Oregon State Bar Bulletin — MAY 2012
Implementing Oregon e-Court, Securing Adequate
Funding Among Balmer’s Top Goals

New Oregon Supreme Court Chief Justice Tom Balmer begins his tenure with a list of goals for improving the state of the judicial system. But he doesn’t plan to tackle it alone. Balmer hopes to mobilize local lawyers through state and local bars to help carry the banner for the judicial system.

“Every legislator lives in a community with lawyers and judges. When local lawyers and local judges tell their legislators what’s happening in our circuit courts — that there are cases we can’t get to as quickly as we should and there are judgments waiting to be filed and restraining order applications waiting to be reviewed — it will have a much greater effect than a news release issued from the State Court Administrator’s Office,” he says.

With that in mind, check out what the chief justice has planned:

1a) Secure adequate funding from the Legislature to restore an open and accessible court system, one of the core functions of government. “With reduced courthouse hours and full-day closures, Oregon is slipping in meeting its constitutional obligation to administer justice ‘completely and without delay,’” Balmer warns.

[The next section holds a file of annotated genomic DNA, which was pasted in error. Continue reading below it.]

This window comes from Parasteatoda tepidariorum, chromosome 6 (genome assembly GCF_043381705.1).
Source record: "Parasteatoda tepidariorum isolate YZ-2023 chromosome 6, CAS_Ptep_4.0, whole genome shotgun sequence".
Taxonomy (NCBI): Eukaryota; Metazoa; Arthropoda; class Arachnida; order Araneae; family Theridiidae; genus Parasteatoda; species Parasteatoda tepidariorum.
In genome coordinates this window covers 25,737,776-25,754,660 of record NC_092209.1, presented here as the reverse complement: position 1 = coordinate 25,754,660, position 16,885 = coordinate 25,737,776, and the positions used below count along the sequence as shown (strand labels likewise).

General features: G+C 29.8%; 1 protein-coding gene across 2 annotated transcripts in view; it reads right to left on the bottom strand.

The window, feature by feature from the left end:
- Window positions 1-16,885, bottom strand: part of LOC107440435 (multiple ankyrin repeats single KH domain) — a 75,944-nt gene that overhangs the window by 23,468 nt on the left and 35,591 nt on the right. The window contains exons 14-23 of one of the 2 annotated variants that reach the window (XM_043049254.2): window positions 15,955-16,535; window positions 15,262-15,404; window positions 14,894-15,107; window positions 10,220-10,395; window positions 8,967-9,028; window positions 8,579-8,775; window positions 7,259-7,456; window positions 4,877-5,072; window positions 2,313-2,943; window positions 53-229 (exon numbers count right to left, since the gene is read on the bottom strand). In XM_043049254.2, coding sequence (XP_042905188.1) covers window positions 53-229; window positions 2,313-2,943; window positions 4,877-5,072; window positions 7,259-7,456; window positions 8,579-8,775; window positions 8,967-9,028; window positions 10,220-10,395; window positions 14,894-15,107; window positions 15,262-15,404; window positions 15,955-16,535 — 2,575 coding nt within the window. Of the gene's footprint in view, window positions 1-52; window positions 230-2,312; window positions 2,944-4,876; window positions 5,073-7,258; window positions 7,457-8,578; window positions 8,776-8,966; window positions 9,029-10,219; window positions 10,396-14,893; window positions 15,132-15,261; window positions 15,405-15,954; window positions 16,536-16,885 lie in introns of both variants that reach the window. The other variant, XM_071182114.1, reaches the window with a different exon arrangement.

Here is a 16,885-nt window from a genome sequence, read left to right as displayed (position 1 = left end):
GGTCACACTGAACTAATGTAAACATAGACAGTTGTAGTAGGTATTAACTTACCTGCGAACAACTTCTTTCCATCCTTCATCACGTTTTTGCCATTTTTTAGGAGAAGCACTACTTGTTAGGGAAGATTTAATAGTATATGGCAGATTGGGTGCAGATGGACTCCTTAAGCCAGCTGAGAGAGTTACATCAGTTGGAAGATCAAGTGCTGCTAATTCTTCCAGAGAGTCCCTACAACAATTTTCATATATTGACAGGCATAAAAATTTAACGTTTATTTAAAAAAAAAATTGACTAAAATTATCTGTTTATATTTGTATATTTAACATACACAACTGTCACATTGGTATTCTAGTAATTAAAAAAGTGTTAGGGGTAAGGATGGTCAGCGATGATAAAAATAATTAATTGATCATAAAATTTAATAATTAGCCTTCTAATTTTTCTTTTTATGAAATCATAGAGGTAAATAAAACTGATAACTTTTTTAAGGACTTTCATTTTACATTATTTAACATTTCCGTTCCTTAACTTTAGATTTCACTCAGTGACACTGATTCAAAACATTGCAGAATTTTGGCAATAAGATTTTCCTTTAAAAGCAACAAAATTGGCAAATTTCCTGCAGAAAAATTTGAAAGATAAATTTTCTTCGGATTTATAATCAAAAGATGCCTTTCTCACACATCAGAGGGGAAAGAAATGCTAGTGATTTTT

1b) Continue and institutionalize the Judicial Department’s efforts to be more efficient, using technology, best practices and sharing efficiencies and resources throughout the state.

2) Successfully shepherd the full implementation of Oregon e-Court. The “electronic courthouse,” powered by Tyler Technologies’ Odyssey system, will launch in June 2012 in Yamhill County, followed by Linn, Crook/Jefferson, Jackson and Multnomah counties the following year. Additional rollout will be completed on a regional basis throughout the state, contingent on legislative funding.

3) Address judicial compensation. “Oregon remains near the bottom of the 50 states in judicial compensation and the gap between judicial pay and that of senior public sector lawyers, not to mention those in the private sector, is large and continues to grow. That pay deferential deters many qualified candidates from serving on the bench,” Balmer points out.


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